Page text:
When peeled potatoes turn gray, they have been exposed to air for a while. The quality isn't compromised, so they're still OK to eat, but the appearance is off-putting.
How to Keep Peeled and Grated Potatoes From Turning Gray
There are several ways to prevent peeled potatoes from turning brown. All of them work to do one or more of the following:
- Cool the temperature of the potato.
- Reduce pH in the potatoes.
- Limit the amount of air reaching the potatoes.
Try these tricks to prevent potatoes from turning gray when you peel or grate them:
- To keep peeled whole or cut potatoes white, cover them with cold water until you are ready to use them. Then, drain the potatoes and pat them dry before cooking them. (You don't need to drain and pat dry if the potatoes are headed into a pot of boiling water.) This trick even works overnight, as long as they are refrigerated.
- When grating potatoes for recipes like potato pancakes, potato pie, and potato kugels, mix in a little ascorbic acid, which is nothing more than vitamin C powder. A pinch of crushed vitamin C tablet in a little water works just fine even after the potatoes have already turned gray. The acid magically whitens them again by changing the pH.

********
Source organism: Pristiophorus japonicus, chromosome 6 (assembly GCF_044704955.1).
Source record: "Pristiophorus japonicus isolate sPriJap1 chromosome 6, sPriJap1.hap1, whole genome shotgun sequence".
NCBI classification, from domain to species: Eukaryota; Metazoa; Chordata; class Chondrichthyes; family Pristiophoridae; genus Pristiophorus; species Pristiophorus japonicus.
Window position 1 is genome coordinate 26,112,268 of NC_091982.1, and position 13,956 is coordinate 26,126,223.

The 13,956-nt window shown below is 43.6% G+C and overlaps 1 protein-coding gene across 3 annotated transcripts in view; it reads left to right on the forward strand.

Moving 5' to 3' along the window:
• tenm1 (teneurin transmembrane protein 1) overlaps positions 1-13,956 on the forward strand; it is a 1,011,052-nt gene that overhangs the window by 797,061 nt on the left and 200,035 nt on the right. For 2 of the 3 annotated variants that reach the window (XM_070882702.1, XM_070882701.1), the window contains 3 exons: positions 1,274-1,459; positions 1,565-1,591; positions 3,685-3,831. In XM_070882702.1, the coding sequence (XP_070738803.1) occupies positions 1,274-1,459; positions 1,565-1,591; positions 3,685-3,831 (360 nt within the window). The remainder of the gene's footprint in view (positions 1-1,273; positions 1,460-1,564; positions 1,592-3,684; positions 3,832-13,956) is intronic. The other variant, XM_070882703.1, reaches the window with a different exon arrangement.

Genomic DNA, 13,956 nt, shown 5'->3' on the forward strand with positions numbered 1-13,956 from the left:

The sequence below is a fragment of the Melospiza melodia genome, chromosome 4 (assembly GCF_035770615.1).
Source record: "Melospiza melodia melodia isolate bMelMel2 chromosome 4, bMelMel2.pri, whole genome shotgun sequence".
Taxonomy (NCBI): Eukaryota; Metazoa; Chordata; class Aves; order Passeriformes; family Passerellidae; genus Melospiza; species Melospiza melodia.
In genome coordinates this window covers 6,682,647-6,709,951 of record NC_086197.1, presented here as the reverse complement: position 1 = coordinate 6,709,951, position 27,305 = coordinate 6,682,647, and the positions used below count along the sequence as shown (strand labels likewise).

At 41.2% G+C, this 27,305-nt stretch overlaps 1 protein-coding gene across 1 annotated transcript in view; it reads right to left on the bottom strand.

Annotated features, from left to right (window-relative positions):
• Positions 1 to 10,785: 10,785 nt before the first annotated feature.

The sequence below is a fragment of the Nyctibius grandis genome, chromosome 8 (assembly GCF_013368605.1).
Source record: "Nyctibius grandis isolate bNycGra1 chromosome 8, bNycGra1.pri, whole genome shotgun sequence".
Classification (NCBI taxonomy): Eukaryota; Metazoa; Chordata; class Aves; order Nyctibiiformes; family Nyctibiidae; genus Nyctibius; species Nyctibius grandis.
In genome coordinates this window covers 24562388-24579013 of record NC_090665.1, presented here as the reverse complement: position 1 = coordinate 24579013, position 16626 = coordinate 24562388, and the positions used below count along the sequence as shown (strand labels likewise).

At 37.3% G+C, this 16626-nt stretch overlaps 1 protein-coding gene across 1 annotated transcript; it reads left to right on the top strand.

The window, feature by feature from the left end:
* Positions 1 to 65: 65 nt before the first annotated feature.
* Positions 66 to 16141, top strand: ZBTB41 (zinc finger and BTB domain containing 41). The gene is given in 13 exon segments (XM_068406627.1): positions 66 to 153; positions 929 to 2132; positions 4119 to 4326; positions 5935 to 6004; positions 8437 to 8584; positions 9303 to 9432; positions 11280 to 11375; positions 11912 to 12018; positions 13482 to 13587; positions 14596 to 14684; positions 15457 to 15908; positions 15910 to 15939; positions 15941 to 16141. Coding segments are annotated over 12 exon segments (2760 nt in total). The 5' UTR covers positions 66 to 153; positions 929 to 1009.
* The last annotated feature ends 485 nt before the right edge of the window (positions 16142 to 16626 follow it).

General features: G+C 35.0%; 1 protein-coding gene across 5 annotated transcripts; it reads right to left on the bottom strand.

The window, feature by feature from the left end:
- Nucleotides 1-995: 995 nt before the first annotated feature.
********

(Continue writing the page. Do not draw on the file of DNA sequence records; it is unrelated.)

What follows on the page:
- Combine both these methods by soaking the potatoes in a bowl of cold water mixed with vinegar or lemon juice.
- Vacuum pack the peeled or grated potatoes to prevent air from causing the discolorization.
Why Potatoes Turn Gray
Potatoes, along with apples, pears, bananas, and peaches, contain an enzyme that, when exposed to oxygen, reacts to produce a discoloring on the surface of the potato or fruit. To prevent this reaction, the enzyme must be deactivated through one of the methods mentioned in this article.
Polish Gray Dumplings
Sometimes, gray potatoes are a good thing. In Poland, kluski czarne (black dumplings), also known as kluski żelazne (iron dumplings) or kluski szare (gray dumplings), are a variation on kluski śląskie.
In addition to mashed potatoes and flour, grated potatoes that are intentionally allowed to oxidize or turned dark, are added to the dough to give it a gray color. Although kluski were once considered peasant food, today they appear at gourmet restaurants in Europe as a side dish instead of potatoes.